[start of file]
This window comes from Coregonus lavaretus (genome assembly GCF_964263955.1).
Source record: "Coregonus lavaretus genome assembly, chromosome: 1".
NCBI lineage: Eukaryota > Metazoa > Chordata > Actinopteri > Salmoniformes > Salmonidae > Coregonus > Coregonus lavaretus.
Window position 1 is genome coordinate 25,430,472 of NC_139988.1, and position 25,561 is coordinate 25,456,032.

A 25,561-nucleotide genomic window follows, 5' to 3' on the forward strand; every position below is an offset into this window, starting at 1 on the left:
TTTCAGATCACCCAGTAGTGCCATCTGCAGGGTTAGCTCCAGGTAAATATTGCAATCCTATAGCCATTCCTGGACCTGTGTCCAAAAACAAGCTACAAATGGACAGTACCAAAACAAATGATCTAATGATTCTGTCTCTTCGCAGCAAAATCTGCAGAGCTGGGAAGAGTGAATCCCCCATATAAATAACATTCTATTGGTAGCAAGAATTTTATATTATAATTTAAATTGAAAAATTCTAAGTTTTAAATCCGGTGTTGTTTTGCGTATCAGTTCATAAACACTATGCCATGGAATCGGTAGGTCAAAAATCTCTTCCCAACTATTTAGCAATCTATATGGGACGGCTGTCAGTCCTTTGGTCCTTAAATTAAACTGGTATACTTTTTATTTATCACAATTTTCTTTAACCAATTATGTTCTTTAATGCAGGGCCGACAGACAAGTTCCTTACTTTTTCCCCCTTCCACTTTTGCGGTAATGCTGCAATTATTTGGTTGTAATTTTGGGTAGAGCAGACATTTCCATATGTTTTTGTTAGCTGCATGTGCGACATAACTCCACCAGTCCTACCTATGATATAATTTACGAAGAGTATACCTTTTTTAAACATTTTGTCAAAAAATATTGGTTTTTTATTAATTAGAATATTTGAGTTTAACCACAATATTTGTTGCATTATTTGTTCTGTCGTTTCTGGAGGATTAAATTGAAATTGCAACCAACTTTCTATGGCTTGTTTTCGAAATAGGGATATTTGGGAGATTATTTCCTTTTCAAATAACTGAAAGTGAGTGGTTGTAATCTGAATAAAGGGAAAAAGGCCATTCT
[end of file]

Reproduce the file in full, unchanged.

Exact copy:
This window comes from Coregonus lavaretus (genome assembly GCF_964263955.1).
Source record: "Coregonus lavaretus genome assembly, chromosome: 1".
NCBI lineage: Eukaryota > Metazoa > Chordata > Actinopteri > Salmoniformes > Salmonidae > Coregonus > Coregonus lavaretus.
Window position 1 is genome coordinate 25,430,472 of NC_139988.1, and position 25,561 is coordinate 25,456,032.

A 25,561-nucleotide genomic window follows, 5' to 3' on the forward strand; every position below is an offset into this window, starting at 1 on the left:
TTTCAGATCACCCAGTAGTGCCATCTGCAGGGTTAGCTCCAGGTAAATATTGCAATCCTATAGCCATTCCTGGACCTGTGTCCAAAAACAAGCTACAAATGGACAGTACCAAAACAAATGATCTAATGATTCTGTCTCTTCGCAGCAAAATCTGCAGAGCTGGGAAGAGTGAATCCCCCATATAAATAACATTCTATTGGTAGCAAGAATTTTATATTATAATTTAAATTGAAAAATTCTAAGTTTTAAATCCGGTGTTGTTTTGCGTATCAGTTCATAAACACTATGCCATGGAATCGGTAGGTCAAAAATCTCTTCCCAACTATTTAGCAATCTATATGGGACGGCTGTCAGTCCTTTGGTCCTTAAATTAAACTGGTATACTTTTTATTTATCACAATTTTCTTTAACCAATTATGTTCTTTAATGCAGGGCCGACAGACAAGTTCCTTACTTTTTCCCCCTTCCACTTTTGCGGTAATGCTGCAATTATTTGGTTGTAATTTTGGGTAGAGCAGACATTTCCATATGTTTTTGTTAGCTGCATGTGCGACATAACTCCACCAGTCCTACCTATGATATAATTTACGAAGAGTATACCTTTTTTAAACATTTTGTCAAAAAATATTGGTTTTTTATTAATTAGAATATTTGAGTTTAACCACAATATTTGTTGCATTATTTGTTCTGTCGTTTCTGGAGGATTAAATTGAAATTGCAACCAACTTTCTATGGCTTGTTTTCGAAATAGGGATATTTGGGAGATTATTTCCTTTTCAAATAACTGAAAGTGAGTGGTTGTAATCTGAATAAAGGGAAAAAGGCCATTCT